ANCIENT AMERICAN City.-A German merchant at Valparaiso, in Chili, having employed a Dane, by the name of Kenous, to explore the wild regions of Chili, he has discovered the scattered ruins of a great city. In other parts of South America, traces of a high degree of civilization have been discovered, which, with many other circumstances, prove very clearly to antiquarians, that a race of men preceded the Indians, highly cultivated, and thoroughly acquainted with architecture.

A NEw METAL.-Prof. Breithaupt, of Freiburg, has found a new substance, possessing remarkable qualities-native iridium. Platina has long been considered the heaviest metal, but the professor proves that native iridium is two parts heavier, viz., 23:3 to 23:6; platina, on the contrary, is only 21.5.

Magpie, Corvus pica, which is a native of the north-western parts of the United States, when taken young, may be easily domesticated, and taught to pronounce not only single words, but sentences. Plutarch speaks particularly of the interest which was excited by one of them, in his day, owned by a Roman barber.

CONVERSAZIONE.-At the commencement of the first conversazione for the season, at the London University, Dr. Lindley delivered a lecture upon the nature of the ancient plants, by the remains of which the beds of coal at Newcastle have been formed. It was pretty clearly shown, by actual remains in the coal, that the scenery of the north of England must have once been ornamented by palms, tree ferns, gigantic cacti, tropical coniferæ, and other enormous plants, which are now characteristic of equatorial lati. tudes.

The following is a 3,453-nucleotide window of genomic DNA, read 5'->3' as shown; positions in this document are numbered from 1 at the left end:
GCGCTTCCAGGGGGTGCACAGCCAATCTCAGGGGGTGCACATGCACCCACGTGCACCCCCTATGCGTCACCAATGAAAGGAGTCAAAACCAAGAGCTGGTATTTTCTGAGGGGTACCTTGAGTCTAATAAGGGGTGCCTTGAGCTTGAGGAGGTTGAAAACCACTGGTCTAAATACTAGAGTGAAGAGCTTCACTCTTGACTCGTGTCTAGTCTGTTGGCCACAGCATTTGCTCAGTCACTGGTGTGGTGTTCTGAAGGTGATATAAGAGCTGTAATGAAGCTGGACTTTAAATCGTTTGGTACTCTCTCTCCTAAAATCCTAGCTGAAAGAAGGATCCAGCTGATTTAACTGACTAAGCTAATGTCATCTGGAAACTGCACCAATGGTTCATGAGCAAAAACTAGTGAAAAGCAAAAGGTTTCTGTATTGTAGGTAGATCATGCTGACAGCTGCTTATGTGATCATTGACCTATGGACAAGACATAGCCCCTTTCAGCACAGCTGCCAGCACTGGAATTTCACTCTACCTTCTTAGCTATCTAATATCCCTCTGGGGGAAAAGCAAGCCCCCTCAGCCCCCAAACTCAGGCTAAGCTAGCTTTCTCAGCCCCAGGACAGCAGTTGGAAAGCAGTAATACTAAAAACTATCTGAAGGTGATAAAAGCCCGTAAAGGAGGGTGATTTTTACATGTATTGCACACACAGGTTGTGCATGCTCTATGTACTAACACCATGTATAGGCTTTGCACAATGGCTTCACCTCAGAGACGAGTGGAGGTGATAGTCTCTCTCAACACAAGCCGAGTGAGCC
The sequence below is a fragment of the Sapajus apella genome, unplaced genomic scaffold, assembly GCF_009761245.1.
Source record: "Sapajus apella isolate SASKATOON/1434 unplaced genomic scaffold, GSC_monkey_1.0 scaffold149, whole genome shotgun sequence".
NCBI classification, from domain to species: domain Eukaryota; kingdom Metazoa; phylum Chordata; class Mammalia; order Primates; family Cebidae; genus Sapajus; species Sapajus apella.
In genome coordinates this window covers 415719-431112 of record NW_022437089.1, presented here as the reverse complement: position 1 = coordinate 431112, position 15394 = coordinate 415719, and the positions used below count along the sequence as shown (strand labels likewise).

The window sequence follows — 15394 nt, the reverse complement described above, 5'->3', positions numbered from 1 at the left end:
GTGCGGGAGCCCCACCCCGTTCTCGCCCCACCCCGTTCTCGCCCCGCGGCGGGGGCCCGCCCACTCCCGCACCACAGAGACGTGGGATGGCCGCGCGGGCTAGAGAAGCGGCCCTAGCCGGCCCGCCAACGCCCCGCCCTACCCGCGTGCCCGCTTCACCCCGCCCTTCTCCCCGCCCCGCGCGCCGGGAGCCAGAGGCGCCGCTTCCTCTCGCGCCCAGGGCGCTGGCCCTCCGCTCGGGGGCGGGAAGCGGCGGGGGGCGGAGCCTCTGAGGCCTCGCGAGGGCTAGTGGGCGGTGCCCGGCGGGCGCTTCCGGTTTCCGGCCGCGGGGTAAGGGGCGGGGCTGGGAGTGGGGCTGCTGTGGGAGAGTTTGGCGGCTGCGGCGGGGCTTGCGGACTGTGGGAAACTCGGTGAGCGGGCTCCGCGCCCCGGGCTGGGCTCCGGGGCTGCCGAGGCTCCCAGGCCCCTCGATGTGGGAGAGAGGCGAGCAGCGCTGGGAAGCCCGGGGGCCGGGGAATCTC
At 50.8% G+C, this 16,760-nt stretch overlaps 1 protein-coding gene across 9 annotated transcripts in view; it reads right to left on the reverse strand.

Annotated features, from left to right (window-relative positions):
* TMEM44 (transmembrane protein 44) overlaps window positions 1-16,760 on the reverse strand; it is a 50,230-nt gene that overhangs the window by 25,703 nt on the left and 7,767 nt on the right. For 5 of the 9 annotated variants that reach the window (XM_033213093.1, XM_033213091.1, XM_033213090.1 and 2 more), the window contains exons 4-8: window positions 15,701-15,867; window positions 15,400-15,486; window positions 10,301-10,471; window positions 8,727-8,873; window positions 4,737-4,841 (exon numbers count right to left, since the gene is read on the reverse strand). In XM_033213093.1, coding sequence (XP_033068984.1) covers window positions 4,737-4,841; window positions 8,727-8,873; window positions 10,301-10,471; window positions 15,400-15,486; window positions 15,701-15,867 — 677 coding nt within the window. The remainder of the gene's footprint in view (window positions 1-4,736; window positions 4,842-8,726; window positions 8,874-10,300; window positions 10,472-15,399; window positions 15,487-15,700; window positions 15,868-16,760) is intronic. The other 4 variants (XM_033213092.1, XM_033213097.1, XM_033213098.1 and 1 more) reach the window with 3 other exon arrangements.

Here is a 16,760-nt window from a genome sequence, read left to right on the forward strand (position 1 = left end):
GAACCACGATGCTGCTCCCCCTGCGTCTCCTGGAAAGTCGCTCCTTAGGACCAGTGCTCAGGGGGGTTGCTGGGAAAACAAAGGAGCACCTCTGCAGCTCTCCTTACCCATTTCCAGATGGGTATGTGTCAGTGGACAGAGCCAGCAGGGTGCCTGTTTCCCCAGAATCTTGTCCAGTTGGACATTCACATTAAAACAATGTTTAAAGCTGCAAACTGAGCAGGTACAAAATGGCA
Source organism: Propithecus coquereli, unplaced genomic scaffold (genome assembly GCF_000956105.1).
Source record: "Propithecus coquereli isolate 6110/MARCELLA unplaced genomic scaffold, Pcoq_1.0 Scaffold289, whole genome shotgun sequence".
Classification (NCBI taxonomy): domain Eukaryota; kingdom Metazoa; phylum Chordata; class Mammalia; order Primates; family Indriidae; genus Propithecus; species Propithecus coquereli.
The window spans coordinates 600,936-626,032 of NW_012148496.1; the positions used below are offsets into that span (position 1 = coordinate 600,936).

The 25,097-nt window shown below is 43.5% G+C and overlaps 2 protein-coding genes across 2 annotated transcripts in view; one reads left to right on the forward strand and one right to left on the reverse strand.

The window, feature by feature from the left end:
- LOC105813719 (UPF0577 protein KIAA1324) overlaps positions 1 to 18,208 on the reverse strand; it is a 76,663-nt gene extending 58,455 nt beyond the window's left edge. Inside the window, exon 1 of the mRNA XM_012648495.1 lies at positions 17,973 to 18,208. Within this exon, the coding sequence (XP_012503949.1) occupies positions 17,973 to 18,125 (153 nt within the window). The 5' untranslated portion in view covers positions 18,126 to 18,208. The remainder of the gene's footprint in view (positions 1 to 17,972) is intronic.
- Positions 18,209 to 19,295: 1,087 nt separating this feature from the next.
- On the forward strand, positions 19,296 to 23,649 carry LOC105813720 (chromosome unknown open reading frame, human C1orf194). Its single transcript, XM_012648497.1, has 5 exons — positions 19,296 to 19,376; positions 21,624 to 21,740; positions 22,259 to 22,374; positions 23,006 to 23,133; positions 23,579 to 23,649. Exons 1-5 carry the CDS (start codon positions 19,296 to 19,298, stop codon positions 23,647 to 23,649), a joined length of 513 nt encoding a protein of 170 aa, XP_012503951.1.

New SPECIES OF CHAMÆLEON.-Mr. Stutchbury, curator of the Bristol Institution, has discovered a new species of chamæleon, to which he has given the name of cristatus, from its peculiar dorsal crest, supported by spinous processes of the vertebræ, by which character it approaches the basilisks. The specimen which the gentleman has obtained, came from the banks of the river Gaboon, in the western region of Equinoctial Africa. The color is dark ash-gray.

MARYLEBONE LITERARY AND SCIENTIFIC INSTITUTION.-Thefollowing gentlemen, whose names are well known in Europe and America, gave popular lectures, the past winter, in this institution, which is conducted very much like our lyceums, viz., Dr. Lard. ner, Dr. Ritchie, Dr. Copeland, Dr, Southerwood Smith, Sir A. Carlisle, Messrs. Burnet, Taylor, T. Phillips, Wallis, Brayley, Jr. and Hemming, the president of the Institution. The lectures continued six months.